Getting Started with TypeScript

After installing TypeScript in Visual Studio, you can get started either experimenting with sample code and starting from scratch, or, as in my case, by migrating existing JavaScript code to TypeScript.

It definitely helps if you browse through the TypeScript Language Specification (pdf) before you start.

Most likely your JavaScript code references libraries such as jQuery, etc., which can also be used from TypeScript by a mechanism called Ambient Declarations. The pdf gives a basic example for jQuery, which I extended to match the jQuery functions my code uses:

interface JQueryStatic {
    (query: string): JQuery;
    (any): JQuery;
    ajax(data: any);

declare var $: JQueryStatic;

These two declarations define the (“ambient”) jQuery variable $ as implementing the JQueryStatic interface with the functions listed.

The JQuery interface is another ambient declaration that I extended from the sample as:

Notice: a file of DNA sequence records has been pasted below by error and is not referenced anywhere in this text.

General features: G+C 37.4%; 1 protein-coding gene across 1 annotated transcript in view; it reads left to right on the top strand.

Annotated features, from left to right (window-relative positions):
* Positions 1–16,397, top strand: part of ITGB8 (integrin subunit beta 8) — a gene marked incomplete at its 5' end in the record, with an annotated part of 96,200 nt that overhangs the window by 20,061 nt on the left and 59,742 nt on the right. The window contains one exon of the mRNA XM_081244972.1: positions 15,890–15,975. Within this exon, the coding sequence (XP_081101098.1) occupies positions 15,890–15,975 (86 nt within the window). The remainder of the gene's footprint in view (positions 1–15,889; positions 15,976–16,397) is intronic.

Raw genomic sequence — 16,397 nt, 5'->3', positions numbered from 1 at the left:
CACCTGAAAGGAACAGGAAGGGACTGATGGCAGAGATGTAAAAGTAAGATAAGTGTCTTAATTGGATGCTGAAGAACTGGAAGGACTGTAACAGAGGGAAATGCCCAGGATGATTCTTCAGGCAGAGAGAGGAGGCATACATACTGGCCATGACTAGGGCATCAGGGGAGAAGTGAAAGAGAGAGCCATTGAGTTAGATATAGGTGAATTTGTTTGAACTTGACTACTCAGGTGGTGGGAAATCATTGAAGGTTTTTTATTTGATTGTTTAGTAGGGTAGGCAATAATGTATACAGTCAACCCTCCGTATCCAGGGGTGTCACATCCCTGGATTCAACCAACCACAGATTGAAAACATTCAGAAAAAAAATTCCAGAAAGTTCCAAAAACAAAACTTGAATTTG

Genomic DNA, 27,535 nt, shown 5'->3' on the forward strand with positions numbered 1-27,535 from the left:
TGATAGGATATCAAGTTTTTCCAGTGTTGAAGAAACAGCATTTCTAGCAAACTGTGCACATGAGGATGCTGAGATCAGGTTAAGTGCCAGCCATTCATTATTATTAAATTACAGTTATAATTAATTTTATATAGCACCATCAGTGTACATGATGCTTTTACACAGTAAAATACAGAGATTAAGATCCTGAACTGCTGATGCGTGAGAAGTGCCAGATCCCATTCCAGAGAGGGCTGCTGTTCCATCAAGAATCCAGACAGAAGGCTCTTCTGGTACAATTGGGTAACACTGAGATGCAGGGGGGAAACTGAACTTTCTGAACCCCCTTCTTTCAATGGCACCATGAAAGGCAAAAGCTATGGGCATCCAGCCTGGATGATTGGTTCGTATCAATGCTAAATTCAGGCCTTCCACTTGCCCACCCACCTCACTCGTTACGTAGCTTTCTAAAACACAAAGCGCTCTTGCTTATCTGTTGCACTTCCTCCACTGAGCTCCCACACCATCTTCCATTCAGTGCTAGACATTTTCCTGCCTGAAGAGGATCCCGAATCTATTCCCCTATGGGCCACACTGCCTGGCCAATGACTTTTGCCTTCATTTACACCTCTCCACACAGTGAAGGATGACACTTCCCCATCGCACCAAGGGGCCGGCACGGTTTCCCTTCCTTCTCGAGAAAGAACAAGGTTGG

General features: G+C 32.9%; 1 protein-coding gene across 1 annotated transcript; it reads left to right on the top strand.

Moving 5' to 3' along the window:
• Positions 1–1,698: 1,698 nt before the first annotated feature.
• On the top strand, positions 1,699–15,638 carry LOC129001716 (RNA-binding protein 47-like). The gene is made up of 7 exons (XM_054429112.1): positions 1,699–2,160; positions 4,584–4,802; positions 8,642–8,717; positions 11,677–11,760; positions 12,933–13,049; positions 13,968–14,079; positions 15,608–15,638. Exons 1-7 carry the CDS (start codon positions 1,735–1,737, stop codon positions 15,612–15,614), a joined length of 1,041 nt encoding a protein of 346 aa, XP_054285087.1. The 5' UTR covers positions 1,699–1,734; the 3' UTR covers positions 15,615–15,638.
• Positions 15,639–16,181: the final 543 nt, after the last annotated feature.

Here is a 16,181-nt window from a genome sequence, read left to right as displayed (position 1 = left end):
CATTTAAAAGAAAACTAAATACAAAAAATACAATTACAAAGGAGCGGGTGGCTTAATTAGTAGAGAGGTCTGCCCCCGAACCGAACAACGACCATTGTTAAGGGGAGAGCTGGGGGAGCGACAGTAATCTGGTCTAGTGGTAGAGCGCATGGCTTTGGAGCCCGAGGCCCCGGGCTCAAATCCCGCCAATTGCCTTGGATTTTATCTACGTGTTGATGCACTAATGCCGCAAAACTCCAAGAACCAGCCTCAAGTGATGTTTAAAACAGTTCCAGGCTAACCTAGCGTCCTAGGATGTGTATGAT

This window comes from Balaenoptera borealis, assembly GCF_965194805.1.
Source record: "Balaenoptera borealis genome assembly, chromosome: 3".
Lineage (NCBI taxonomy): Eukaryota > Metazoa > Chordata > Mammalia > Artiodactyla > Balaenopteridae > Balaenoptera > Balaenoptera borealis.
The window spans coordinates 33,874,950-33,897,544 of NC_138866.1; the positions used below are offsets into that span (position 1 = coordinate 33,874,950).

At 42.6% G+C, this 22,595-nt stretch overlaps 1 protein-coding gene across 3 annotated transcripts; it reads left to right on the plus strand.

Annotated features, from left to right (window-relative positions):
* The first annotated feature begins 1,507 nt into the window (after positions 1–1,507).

interface JQuery {
    text(content: string);

    dialog(data: JQueryDialog);
    dialog(command: string);

    children: () => JQuery;

The jQuery.dialog() function can be called with various parameter sets. $(“dialog-id”).dialog(“command”) passes a command to the specified dialog, whereas $(“dialog-id”).dialog({}) initializes a dialog.

One note on the dialog() declaration: as long as I declare JQueryDialog as interface, the code raised no compilation errors if only the first two signatures are declared. However after I changed it to a class, the line

  modal: true,
  width: "540px",

raised the error message

Supplied parameters do not match any signature of call target:
Could not apply type ‘string’ to argument 1, which is of type ‘{ modal: bool; width: string; buttons: { Ok: () => void; }; open: () => any; }’

In TypeScript, method overloading must include a method signature that matches all other signatures, so I added the dialog(any) declaration, and the code compiled again.

Please note that function overloading only works on declaration level – it has no effect on the generated JavaScript code. While multiple signatures are supported, there is only one implementation.

2 Responses to Getting Started with TypeScript

  1. […] a bit of experimenting with TypeScript, I found two ways to automatically compile .ts to .js so […]

  2. […] use these libraries from Typescript, you can either create so-called ambient definitions for the JS library manually, or use existing Typescript definition files (extension […]

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